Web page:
Holy crap, she snapped! Tsukasa and Junichi are seen flirting with each other one too many times, and it pisses off some girls who were conscripted into helping with the behind-schedule festival. When the two lovebirds show up late, one girl lets them hear it. No one in the classroom is prepared for Tsukasa’s reaction: laughter, followed by a deliciously thorough chewing-out of the petty ringleader. God this girl’s fun to watch.
Later that evening, this liberated Tsukasa burns her notebook and confesses to Junichi, who accepts. But when the pressure to finish the festival prep hits a breaking point, Junichi pleads for her to apologize to the girls and ask them to help. He get slapped for this, but the next morning, it’s done. Tsukasa and the girls have made up, and everyone is working again. And yet…there’s something definitely off about Tsukasa…
She’s returned to her previous state; the same state she was in the entire series until her arc; the Tsukasa who had emerged – and whom Junichi fell in love with – is gone as soon as she arrived! Worth such a price a successful festival is not. This is an intense roller coaster, but while Tsukasa is without question the toughest challenge for Junichi yet, that’s precisely why I consider it the best after a mere three episodes. I also enjoy how Tsukasa’s leitmotif changes to a kinkier minor key whenever her true self came out. I surely hope that side isn’t gone for good…Rating: 4
Last week’s episode was so out there, I assumed this week would return to the normal ghost-hunting escapades. Never assume anything with this series: it brought us something completely different again. Different, but excellent.
In part one, Panty & Stocking tail Garterbelt to try to dig up blackmail material so he’ll get off their backs. They end up in his BDSM chamber where his diary is sitting, and the sisters are thrust into the life story of Garterbelt. We know next to nothing about him up until this point, but his history is quite colorful. Most intriguing is the fact that after a life Tony Montana-like misbehaving, heaven is still willing to recruit him. When he refuses to help them, he’s sent into a cycle of life and death that spans all of earth’s history. Most amusing is how much the sisters don’t give a crap about any of this.
Part two is another strange one, as we are voyeurs from a stationary position in Panty & Stockings’ living room for ten full minutes as they sit around, shooting the breeze, and waiting for Garter to make them lunch. It was great to see the sisters simply kicking back, not doing anything at all, acting like actual human beings rather than hollow caricatures.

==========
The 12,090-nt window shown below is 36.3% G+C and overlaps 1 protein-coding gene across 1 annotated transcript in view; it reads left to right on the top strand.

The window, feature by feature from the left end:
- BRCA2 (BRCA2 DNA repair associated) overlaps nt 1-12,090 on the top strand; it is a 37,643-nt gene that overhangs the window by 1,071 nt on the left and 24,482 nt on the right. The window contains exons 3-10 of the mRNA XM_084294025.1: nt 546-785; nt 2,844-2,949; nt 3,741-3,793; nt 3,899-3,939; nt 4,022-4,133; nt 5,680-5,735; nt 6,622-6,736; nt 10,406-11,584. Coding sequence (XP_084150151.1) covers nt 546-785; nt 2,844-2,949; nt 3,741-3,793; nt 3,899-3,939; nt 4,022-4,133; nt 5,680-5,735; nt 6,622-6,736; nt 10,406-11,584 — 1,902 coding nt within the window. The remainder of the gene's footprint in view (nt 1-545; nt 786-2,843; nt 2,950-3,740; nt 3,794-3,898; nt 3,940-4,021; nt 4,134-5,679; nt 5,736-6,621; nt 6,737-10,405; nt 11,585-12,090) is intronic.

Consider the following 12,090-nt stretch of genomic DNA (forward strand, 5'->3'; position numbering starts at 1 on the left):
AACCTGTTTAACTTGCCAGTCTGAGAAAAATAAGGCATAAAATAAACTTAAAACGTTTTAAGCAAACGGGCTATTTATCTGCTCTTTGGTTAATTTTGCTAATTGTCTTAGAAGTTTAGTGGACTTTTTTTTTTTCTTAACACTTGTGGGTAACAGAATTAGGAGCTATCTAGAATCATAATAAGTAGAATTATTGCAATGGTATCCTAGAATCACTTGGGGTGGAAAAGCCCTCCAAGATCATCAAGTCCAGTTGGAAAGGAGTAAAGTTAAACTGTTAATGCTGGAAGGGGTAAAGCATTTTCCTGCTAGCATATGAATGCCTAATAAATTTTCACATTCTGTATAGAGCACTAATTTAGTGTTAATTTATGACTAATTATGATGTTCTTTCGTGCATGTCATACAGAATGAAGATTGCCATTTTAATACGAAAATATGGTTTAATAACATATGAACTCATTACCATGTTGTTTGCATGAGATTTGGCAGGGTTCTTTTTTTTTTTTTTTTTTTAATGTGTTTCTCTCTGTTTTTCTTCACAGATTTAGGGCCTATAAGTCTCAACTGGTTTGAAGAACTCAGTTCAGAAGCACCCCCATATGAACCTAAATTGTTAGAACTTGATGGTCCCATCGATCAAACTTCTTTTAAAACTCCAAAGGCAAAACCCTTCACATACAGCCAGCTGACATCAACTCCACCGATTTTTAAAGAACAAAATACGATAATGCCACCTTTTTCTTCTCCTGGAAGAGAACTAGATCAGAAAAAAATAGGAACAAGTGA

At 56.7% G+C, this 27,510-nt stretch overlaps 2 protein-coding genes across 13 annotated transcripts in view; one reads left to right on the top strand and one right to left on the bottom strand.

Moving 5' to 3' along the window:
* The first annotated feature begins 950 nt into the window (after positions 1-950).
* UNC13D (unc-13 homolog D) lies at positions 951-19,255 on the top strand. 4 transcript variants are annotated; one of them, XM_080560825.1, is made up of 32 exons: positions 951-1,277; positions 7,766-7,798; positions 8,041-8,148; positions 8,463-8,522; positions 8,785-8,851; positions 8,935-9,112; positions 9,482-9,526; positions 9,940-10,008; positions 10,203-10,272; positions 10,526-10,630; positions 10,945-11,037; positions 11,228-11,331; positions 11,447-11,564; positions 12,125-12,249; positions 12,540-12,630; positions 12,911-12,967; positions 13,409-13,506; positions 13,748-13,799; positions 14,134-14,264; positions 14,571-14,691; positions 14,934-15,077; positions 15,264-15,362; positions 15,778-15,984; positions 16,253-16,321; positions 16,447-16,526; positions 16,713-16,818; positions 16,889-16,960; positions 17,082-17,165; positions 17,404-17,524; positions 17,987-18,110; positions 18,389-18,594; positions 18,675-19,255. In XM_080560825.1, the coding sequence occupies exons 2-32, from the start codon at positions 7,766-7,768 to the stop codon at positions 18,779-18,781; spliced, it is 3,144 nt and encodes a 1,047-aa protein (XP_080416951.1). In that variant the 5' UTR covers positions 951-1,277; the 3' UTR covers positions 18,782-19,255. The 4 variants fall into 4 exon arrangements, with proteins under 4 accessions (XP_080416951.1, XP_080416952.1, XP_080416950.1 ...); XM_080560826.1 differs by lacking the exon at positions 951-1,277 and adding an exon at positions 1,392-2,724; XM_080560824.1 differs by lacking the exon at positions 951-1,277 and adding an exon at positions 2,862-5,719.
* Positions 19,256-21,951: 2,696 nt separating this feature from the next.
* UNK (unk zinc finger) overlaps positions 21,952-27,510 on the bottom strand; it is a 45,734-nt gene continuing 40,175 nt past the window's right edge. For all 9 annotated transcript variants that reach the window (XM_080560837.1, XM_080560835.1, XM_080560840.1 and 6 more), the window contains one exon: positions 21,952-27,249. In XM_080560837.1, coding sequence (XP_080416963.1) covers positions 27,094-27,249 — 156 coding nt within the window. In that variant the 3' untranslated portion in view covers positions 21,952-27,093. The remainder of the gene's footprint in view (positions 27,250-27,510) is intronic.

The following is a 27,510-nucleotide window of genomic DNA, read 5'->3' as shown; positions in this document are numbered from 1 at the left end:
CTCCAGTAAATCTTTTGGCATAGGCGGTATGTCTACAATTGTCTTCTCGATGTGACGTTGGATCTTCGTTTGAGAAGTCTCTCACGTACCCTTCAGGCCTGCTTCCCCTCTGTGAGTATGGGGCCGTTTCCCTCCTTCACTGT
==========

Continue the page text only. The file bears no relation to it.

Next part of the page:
Now that Chuck and Garter’s pasts have been thoroughly explored, I’m wondering if the angels get an origin story longer than the ending sequence (which was missing this week). Rating: 3.5
Things pretty much return to normal this week, with Yakumo safe and sound and another ghost mystery surfacing. Yakumo has opened up a little more after his ordeal, and the barbs he directs at Haruka are a little less malicious. i wouldn’t exactly call him chipper, but the difference is noticeable after nine weeks of cold, detached Yakumos. When Haruka’s mom mails them an album full of Yakumo baby pictures, Haruka and Nao go nuts.
Yakumo happens to learn from the medical examiner that his father gave off an aura akin to a corpse, bringing up the possibility that his father, like Takeda, is actually a spirit that humans are able to see. In any case, he’s a supernatural being. Meanwhile, the cops are successful in capturing Miyuki, but Chief Miyagawa is worried that higher-ups may sandbag further investigation to save face…so she’s going to meet with Miyuki ASAP. Gotou tags along.
The only thing she says to them (that we hear) is that Isshin will be killed. This is after Isshin goes to the hospital with a headache and leaves learning he has a year to live. Is this coincidence, or did Yakumo’s father do something to him? I don’t have enough info yet; but I will say I really enjoyed the touching scenes in which Isshin comforts Yoshikio, a dying girl in despair. The fact that he shares her fate allows him to connect better than ever with someone’s pain. His reaction to his plight is suitibly enlightened: all things die; live seems short, but it’s long; scary and sad things are simply scary and sad. Rating: 3.5
Kuronosuke excavates through the strata of storage, and finds potentially profitable junk to sell at a flea market, but jellyfish dolls devised by Tsukini and whipped up by Chieko steal the show, and net them thousands of yen for the war chest. Shuu’s dad then has Hanamori hire a private investigator to tail Shuu, who’s neither subtle nor stealthy.
Back at Amamizu after that good haul, Kuronosuke barges in on Tsukini pretending she’s wearing the jellyfish-themed wedding dress her mom was going to make her if she ever found a man, and if her mom was alive. Kuronosuke remembers his mother wanting all the most beautiful dresses in the world.
For all of his stressing and fuming about falling for Tsukini, Kuronosuke is starting to realize the increasing likelihood that she’s his soul mate. Thus he promises they’ll secure the funds to buy Amamizu – and he proposes they do it by making not jellyfish dolls, but jellyfish dresses, like the ones in Tsukini’s dreams. But irrespective of his actions and intentions, it’s Tsukini who will have to gain some self-esteem and believe she’s worth more than nothing and not less. Rating: 3.5